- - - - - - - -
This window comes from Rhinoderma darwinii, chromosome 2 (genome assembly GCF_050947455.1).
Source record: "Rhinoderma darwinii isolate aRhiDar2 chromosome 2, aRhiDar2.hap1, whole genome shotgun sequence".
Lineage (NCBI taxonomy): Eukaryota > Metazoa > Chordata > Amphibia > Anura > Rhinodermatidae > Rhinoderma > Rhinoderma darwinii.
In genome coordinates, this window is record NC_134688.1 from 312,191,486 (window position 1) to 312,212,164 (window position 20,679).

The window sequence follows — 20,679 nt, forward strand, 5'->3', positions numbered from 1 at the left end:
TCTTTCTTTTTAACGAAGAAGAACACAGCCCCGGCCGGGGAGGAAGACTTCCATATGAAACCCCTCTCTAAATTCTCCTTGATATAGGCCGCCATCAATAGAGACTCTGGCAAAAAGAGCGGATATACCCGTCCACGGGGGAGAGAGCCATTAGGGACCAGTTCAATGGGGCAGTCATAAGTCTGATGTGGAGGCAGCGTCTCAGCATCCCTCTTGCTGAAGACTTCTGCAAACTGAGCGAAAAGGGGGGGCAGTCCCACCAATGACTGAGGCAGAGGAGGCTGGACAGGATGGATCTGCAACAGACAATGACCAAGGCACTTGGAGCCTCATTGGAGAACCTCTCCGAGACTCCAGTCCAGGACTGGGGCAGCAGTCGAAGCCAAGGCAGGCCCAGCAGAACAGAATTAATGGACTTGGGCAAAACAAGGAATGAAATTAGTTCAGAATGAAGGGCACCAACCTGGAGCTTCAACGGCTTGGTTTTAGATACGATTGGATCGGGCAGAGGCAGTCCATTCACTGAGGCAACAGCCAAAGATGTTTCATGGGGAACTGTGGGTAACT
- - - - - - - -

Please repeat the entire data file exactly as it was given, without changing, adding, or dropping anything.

This window comes from Rhinoderma darwinii, chromosome 2 (genome assembly GCF_050947455.1).
Source record: "Rhinoderma darwinii isolate aRhiDar2 chromosome 2, aRhiDar2.hap1, whole genome shotgun sequence".
Lineage (NCBI taxonomy): Eukaryota > Metazoa > Chordata > Amphibia > Anura > Rhinodermatidae > Rhinoderma > Rhinoderma darwinii.
In genome coordinates, this window is record NC_134688.1 from 312,191,486 (window position 1) to 312,212,164 (window position 20,679).

The window sequence follows — 20,679 nt, forward strand, 5'->3', positions numbered from 1 at the left end:
TCTTTCTTTTTAACGAAGAAGAACACAGCCCCGGCCGGGGAGGAAGACTTCCATATGAAACCCCTCTCTAAATTCTCCTTGATATAGGCCGCCATCAATAGAGACTCTGGCAAAAAGAGCGGATATACCCGTCCACGGGGGAGAGAGCCATTAGGGACCAGTTCAATGGGGCAGTCATAAGTCTGATGTGGAGGCAGCGTCTCAGCATCCCTCTTGCTGAAGACTTCTGCAAACTGAGCGAAAAGGGGGGGCAGTCCCACCAATGACTGAGGCAGAGGAGGCTGGACAGGATGGATCTGCAACAGACAATGACCAAGGCACTTGGAGCCTCATTGGAGAACCTCTCCGAGACTCCAGTCCAGGACTGGGGCAGCAGTCGAAGCCAAGGCAGGCCCAGCAGAACAGAATTAATGGACTTGGGCAAAACAAGGAATGAAATTAGTTCAGAATGAAGGGCACCAACCTGGAGCTTCAACGGCTTGGTTTTAGATACGATTGGATCGGGCAGAGGCAGTCCATTCACTGAGGCAACAGCCAAAGATGTTTCATGGGGAACTGTGGGTAACT